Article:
The Australian Medical Association has welcomed the increased investment in emergency departments announced by the state government on Monday, but says a plan to increase the attractiveness of the state’s hospital system to potential employees is needed.
AMA WA president Dr Mark Duncan-Smith said the $252 million in new health funding was a recognition of out-of-control ambulance ramping and a health crisis in WA. Hospitals were always full, with not enough beds.
It is our concern these measures will have the appearance of action being taken against ramping, without
providing a cure or even making a material difference to the crisis, he said.
Nevertheless, we are heartened and encouraged by the announcement of a Ministerial Taskforce led by the
Earlier on Monday the state government unveiled the package which aims to make major changes to the provision of emergency care in WA hospitals.
Ahead of the May 12 state budget, Premier Mark McGowan said 17 initiatives would reduce demand pressure on emergency departments.
The package includes $55. 8 million for additional registered nurses in emergency departments across the state, $18. 2 million for a new improved triage system and $74. 1 million to help get people who should be in aged care or disability care out of emergency departments and hospitals and into alternative forms of care.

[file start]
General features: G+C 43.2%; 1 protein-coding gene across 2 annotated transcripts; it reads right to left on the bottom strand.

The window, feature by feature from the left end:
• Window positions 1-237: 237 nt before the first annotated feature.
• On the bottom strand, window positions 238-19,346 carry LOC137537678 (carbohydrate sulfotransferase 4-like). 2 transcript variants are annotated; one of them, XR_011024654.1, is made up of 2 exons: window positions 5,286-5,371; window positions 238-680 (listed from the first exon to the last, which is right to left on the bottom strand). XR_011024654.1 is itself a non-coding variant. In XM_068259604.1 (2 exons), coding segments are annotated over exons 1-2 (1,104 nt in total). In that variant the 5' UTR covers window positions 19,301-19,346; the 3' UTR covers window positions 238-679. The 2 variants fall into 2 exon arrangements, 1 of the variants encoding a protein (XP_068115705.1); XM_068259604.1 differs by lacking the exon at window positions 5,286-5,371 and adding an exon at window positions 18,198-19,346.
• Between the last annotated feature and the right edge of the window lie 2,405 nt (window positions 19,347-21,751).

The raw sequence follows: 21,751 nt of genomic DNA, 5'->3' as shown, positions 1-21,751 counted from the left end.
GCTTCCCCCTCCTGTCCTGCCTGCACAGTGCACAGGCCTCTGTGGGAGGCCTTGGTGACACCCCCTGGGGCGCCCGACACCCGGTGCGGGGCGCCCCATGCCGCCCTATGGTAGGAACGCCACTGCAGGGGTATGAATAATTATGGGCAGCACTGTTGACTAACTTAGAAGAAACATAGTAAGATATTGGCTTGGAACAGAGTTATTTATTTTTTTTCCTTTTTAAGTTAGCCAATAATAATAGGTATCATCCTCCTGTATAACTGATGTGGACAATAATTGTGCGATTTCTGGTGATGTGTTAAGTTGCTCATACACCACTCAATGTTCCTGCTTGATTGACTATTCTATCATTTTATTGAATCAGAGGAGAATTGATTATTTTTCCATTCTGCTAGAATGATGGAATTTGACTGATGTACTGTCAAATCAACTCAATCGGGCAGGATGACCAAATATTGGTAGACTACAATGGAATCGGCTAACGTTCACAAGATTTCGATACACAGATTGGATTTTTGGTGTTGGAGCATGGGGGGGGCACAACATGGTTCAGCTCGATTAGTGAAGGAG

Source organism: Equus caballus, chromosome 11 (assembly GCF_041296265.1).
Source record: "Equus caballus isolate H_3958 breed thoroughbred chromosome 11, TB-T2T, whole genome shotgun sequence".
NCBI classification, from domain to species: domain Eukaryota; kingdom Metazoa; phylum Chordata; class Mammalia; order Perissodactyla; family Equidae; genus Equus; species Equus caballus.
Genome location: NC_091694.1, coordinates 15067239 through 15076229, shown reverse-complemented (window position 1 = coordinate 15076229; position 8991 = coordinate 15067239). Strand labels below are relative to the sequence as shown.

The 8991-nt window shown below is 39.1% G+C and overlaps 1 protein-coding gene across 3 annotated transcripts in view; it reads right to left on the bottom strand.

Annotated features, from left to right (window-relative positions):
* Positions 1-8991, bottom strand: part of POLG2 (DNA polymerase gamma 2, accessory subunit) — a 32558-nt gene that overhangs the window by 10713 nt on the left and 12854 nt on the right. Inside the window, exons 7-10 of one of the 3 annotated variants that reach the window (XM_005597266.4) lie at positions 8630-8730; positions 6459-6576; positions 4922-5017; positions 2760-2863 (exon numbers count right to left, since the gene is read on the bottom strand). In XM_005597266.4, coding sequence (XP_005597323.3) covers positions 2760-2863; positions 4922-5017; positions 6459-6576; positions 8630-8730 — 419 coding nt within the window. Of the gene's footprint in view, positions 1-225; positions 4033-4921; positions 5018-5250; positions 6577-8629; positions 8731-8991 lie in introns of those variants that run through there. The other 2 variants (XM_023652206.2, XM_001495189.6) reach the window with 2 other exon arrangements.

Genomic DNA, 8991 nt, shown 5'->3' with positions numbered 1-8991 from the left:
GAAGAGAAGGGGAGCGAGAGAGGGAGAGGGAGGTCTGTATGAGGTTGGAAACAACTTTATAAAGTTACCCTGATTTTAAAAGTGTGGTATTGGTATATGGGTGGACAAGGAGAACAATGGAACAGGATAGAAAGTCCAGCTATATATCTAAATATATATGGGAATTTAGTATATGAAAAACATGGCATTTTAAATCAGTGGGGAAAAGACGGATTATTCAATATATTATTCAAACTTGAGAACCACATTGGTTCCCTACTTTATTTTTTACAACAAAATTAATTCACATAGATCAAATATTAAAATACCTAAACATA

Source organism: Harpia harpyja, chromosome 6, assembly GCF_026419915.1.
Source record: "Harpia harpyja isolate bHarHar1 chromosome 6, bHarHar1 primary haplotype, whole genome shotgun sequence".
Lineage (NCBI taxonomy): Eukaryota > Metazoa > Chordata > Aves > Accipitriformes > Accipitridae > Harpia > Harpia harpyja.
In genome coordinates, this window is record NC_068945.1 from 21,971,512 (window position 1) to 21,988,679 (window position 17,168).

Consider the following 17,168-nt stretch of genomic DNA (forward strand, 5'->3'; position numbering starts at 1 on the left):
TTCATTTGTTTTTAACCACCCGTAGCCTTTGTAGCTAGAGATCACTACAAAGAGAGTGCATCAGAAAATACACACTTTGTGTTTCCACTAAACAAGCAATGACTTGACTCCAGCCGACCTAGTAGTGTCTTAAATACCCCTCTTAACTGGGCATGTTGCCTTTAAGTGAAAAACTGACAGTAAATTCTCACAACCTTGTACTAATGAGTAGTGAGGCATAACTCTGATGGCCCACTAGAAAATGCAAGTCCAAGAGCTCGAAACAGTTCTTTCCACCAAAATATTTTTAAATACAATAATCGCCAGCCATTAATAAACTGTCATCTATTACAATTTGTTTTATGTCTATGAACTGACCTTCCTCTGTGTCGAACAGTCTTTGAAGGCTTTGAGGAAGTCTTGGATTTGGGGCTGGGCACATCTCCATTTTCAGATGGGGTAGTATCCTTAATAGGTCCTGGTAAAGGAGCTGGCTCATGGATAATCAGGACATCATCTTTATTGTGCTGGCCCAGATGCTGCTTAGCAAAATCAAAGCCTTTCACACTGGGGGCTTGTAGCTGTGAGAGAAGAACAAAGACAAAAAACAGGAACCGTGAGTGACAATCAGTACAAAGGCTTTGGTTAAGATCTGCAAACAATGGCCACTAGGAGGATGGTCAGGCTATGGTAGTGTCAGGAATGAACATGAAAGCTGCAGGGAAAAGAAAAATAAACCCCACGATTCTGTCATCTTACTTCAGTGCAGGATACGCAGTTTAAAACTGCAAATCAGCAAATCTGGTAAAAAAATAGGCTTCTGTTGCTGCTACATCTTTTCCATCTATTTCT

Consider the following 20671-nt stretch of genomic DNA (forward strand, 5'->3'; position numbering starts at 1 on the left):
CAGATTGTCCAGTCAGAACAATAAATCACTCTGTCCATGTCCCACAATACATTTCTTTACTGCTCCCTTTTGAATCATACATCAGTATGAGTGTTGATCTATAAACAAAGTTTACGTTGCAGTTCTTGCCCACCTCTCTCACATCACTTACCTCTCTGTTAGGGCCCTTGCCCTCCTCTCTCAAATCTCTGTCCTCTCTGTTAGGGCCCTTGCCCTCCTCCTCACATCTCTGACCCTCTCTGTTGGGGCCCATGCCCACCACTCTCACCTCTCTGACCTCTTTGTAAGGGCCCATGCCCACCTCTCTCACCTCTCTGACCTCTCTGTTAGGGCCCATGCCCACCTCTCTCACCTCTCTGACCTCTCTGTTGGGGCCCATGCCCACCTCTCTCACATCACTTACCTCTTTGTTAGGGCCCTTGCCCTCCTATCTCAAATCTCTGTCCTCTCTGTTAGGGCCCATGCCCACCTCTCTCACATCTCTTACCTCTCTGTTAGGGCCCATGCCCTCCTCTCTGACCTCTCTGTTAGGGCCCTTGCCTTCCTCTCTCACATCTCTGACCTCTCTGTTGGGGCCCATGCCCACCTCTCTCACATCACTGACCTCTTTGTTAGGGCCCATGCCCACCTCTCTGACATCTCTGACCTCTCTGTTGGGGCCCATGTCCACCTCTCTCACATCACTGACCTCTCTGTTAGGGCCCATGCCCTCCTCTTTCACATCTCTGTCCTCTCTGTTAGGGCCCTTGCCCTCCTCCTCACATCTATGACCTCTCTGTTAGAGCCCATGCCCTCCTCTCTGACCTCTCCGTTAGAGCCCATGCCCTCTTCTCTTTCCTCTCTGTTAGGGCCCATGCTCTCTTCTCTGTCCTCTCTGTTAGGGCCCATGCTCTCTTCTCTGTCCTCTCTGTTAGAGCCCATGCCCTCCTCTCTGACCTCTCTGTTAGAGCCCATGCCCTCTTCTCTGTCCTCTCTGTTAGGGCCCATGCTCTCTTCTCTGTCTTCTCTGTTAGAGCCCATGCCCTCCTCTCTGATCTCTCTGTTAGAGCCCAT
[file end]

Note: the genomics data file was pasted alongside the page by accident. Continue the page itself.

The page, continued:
The circumstances we face at the moment are really unprecedented in terms of demand and the pressures on our emergency departments . . . and we want to make sure that we invest significant amounts of money in improving that, McGowan said.
Health Minister Amber-Jade Sanderson said the package would focus on reducing demand pressures and enhancing system-wide coordination but the measures were about long-term reform and she did not expect great improvement in ambulance ramping and patient flow in the coming months.
She said this was because there was still a high COVID caseload in the state, and winter was beginning, a time of traditionally higher levels of ambulance ramping.
The state budget would contain an additional $30 million for regional paramedics, on top of an already announced $20 million which rolled out 27 paramedics across the regions over the past two years.
Last week St John Ambulance WA chief executive Michelle Fyfe announced a clinical incident review would be conducted into the death of a .
On the same day the Geraldton woman died, a .
I’m not looking for a quick fix, Sanderson said. But what we want is genuine reform to see those hours tracking downwards, steadily and consistently.
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